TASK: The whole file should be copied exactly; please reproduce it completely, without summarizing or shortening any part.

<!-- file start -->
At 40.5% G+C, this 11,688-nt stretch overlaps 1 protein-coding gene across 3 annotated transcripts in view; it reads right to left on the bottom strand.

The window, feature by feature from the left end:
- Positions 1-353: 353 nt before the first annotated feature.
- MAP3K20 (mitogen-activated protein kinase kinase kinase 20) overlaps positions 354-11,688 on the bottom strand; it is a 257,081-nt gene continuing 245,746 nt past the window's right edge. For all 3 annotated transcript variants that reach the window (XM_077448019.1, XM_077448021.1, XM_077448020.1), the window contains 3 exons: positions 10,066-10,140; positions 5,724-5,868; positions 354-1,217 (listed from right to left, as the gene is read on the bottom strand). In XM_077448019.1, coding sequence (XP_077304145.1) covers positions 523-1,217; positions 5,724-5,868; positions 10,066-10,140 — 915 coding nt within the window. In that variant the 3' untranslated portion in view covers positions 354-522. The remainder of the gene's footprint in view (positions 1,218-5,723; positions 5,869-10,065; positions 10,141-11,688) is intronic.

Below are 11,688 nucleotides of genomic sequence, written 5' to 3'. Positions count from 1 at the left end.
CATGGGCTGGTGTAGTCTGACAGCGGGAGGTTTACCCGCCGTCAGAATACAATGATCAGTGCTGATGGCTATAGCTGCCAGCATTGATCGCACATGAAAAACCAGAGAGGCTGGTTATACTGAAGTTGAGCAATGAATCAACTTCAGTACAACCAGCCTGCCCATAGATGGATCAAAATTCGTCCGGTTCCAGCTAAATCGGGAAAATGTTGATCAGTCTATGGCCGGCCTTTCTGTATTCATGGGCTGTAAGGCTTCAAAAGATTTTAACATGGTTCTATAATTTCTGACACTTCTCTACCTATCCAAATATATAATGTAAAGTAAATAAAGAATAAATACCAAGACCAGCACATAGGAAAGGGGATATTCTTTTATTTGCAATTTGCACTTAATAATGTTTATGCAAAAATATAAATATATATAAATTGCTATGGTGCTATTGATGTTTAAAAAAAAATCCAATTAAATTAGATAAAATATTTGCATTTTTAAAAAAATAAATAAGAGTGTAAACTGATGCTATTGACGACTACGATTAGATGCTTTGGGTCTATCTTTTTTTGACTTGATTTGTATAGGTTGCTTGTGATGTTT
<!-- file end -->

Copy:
At 40.5% G+C, this 11,688-nt stretch overlaps 1 protein-coding gene across 3 annotated transcripts in view; it reads right to left on the bottom strand.

The window, feature by feature from the left end:
- Positions 1-353: 353 nt before the first annotated feature.
- MAP3K20 (mitogen-activated protein kinase kinase kinase 20) overlaps positions 354-11,688 on the bottom strand; it is a 257,081-nt gene continuing 245,746 nt past the window's right edge. For all 3 annotated transcript variants that reach the window (XM_077448019.1, XM_077448021.1, XM_077448020.1), the window contains 3 exons: positions 10,066-10,140; positions 5,724-5,868; positions 354-1,217 (listed from right to left, as the gene is read on the bottom strand). In XM_077448019.1, coding sequence (XP_077304145.1) covers positions 523-1,217; positions 5,724-5,868; positions 10,066-10,140 — 915 coding nt within the window. In that variant the 3' untranslated portion in view covers positions 354-522. The remainder of the gene's footprint in view (positions 1,218-5,723; positions 5,869-10,065; positions 10,141-11,688) is intronic.

Below are 11,688 nucleotides of genomic sequence, written 5' to 3'. Positions count from 1 at the left end.
CATGGGCTGGTGTAGTCTGACAGCGGGAGGTTTACCCGCCGTCAGAATACAATGATCAGTGCTGATGGCTATAGCTGCCAGCATTGATCGCACATGAAAAACCAGAGAGGCTGGTTATACTGAAGTTGAGCAATGAATCAACTTCAGTACAACCAGCCTGCCCATAGATGGATCAAAATTCGTCCGGTTCCAGCTAAATCGGGAAAATGTTGATCAGTCTATGGCCGGCCTTTCTGTATTCATGGGCTGTAAGGCTTCAAAAGATTTTAACATGGTTCTATAATTTCTGACACTTCTCTACCTATCCAAATATATAATGTAAAGTAAATAAAGAATAAATACCAAGACCAGCACATAGGAAAGGGGATATTCTTTTATTTGCAATTTGCACTTAATAATGTTTATGCAAAAATATAAATATATATAAATTGCTATGGTGCTATTGATGTTTAAAAAAAAATCCAATTAAATTAGATAAAATATTTGCATTTTTAAAAAAATAAATAAGAGTGTAAACTGATGCTATTGACGACTACGATTAGATGCTTTGGGTCTATCTTTTTTTGACTTGATTTGTATAGGTTGCTTGTGATGTTT